SEARCH

SEARCH BY CITATION

Keywords:

  • antiemetics;
  • chemotherapy;
  • nausea;
  • oncology;
  • pediatrics;
  • supportive care

ABSTRACT

Background

Better knowledge of patient and cancer treatment factors associated with nausea/vomiting (NV) in pediatric oncology patients could enhance prophylaxis. We aimed to describe such factors in children receiving treatment for acute myeloid leukemia (AML).

Methods

Retrospective longitudinal cohort study of 1,668 hospitalized children undergoing treatment for AML from the Pediatric Health Information System database (39 hospitals, 1999–2010). Antiemetic alteration, which included switch (a change in prescribed 5-HT3 receptor antagonists) and rescue (receipt of an adjunct antiemetic), were first validated and then used as surrogates of problematic NV. Logistic and negative binomial regression modeling were used to test whether patient characteristics were associated with problematic NV.

Results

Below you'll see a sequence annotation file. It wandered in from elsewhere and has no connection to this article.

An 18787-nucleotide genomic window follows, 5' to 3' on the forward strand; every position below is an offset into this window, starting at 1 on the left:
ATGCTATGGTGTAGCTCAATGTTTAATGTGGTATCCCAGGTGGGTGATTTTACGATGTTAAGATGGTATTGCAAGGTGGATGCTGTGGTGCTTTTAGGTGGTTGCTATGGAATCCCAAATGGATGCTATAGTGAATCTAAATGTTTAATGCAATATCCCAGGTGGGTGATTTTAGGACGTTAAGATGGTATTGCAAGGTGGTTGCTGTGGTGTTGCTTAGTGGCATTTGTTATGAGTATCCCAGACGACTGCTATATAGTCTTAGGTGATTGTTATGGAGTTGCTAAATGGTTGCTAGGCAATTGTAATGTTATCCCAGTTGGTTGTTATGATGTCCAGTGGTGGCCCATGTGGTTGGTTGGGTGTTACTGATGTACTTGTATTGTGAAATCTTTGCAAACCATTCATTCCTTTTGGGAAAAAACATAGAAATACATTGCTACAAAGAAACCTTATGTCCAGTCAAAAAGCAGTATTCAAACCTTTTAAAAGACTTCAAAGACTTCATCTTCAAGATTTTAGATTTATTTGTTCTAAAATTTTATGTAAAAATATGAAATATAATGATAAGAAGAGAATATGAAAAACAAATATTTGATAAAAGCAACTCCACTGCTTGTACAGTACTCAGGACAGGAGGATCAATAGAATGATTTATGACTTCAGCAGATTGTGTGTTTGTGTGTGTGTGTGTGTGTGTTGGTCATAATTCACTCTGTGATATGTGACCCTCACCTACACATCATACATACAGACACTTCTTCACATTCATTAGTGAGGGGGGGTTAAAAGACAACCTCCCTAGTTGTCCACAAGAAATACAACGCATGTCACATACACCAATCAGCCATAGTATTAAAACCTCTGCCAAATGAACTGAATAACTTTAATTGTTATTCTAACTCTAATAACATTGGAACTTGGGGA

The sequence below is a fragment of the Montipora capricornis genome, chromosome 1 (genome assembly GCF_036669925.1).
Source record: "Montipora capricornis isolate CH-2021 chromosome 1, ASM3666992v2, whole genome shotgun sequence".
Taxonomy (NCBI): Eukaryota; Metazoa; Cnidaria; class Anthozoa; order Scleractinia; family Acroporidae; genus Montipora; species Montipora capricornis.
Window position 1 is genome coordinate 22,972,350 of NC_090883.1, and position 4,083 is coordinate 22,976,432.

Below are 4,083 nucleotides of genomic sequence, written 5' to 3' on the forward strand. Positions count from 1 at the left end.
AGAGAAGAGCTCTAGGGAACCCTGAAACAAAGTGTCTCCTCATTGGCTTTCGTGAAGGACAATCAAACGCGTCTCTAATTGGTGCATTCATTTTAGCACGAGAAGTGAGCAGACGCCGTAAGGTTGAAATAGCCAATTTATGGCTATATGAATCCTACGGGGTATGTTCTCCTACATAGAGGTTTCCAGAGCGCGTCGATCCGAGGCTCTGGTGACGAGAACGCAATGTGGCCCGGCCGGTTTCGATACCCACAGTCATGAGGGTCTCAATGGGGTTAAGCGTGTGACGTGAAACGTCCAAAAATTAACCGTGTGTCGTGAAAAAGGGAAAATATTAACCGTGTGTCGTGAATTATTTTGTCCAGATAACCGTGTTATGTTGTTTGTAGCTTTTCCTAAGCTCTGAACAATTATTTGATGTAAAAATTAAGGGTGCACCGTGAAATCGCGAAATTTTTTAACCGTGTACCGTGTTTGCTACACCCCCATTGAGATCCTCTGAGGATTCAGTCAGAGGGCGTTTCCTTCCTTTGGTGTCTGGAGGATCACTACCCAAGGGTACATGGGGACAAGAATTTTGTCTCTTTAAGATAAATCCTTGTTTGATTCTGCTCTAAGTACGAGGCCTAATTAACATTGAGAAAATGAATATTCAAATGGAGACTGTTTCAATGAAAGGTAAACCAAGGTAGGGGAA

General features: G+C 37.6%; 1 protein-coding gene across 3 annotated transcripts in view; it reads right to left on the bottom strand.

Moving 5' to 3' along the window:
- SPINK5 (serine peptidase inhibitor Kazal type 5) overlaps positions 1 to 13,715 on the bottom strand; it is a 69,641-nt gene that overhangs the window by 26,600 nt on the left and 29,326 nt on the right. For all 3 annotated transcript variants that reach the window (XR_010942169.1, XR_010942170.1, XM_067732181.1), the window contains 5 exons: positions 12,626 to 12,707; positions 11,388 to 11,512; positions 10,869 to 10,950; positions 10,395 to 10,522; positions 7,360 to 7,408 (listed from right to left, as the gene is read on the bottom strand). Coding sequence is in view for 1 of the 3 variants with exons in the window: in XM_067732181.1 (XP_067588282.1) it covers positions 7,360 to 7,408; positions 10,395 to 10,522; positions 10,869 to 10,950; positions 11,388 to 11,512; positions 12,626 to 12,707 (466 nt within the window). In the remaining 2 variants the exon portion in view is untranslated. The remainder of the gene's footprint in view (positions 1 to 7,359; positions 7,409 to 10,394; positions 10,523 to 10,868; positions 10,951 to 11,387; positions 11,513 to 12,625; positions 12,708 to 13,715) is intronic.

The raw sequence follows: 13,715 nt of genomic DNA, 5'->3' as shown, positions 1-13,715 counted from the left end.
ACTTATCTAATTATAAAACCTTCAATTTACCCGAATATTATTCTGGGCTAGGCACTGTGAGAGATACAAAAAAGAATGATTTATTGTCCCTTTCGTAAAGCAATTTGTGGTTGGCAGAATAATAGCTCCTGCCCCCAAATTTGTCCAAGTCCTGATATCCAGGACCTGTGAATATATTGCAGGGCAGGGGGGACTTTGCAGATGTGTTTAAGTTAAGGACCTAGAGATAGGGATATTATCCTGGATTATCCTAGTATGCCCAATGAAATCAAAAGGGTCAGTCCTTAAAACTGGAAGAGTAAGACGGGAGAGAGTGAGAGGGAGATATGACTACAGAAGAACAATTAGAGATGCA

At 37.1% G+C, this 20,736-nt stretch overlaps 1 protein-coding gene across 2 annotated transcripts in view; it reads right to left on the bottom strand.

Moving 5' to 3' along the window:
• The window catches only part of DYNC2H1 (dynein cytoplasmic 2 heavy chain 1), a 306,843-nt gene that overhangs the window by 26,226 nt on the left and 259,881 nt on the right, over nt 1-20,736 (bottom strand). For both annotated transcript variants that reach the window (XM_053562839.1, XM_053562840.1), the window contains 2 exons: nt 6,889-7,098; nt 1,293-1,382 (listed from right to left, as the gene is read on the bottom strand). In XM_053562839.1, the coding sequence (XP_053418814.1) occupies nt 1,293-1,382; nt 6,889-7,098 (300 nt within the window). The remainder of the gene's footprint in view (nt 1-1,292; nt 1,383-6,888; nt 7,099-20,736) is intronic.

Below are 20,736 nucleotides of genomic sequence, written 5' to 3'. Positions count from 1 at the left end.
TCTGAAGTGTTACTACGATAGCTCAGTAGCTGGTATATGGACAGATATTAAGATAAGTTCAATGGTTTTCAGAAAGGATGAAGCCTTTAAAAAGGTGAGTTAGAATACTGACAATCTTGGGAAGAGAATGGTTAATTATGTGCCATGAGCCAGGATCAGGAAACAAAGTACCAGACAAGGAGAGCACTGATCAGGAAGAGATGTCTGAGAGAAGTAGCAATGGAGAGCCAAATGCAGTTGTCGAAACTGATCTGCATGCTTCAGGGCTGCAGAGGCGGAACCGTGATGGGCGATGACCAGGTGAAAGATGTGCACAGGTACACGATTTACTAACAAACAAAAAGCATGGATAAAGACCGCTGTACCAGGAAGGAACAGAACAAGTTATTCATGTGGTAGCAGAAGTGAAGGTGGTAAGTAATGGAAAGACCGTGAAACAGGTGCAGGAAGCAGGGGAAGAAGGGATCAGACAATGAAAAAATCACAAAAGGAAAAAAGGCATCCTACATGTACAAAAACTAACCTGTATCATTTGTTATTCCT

Increasing age is associated with greater odds of experiencing antiemetic switch and higher relative rate of antiemetic rescue. Within a treatment cycle, each consecutive inpatient chemotherapy day decreased the likelihood of requiring antiemetic alteration. Each consecutive inpatient-day post-chemotherapy was associated with decreased need for switch, but increased need for rescue. Subsequent cycles of AML therapy were associated with lower odds of antiemetic switch on both chemotherapy and non-chemotherapy days, a lower rate of antiemetic rescue on chemotherapy days, and an increased rate of rescue on non-chemotherapy days.

Conclusion

In pediatric patients with AML, increasing age is strongly associated with greater antiemetic alteration. Antiemetic alteration occurs early in treatment overall, and early within each admission. While additional cycles of therapy are associated with less alteration overall, there is persistent rescue in the days after chemotherapy, suggesting additional etiologies of NV in pediatric cancer patients. Pediatr Blood Cancer 2014; 61:1798–1805. © 2014 Wiley Periodicals, Inc.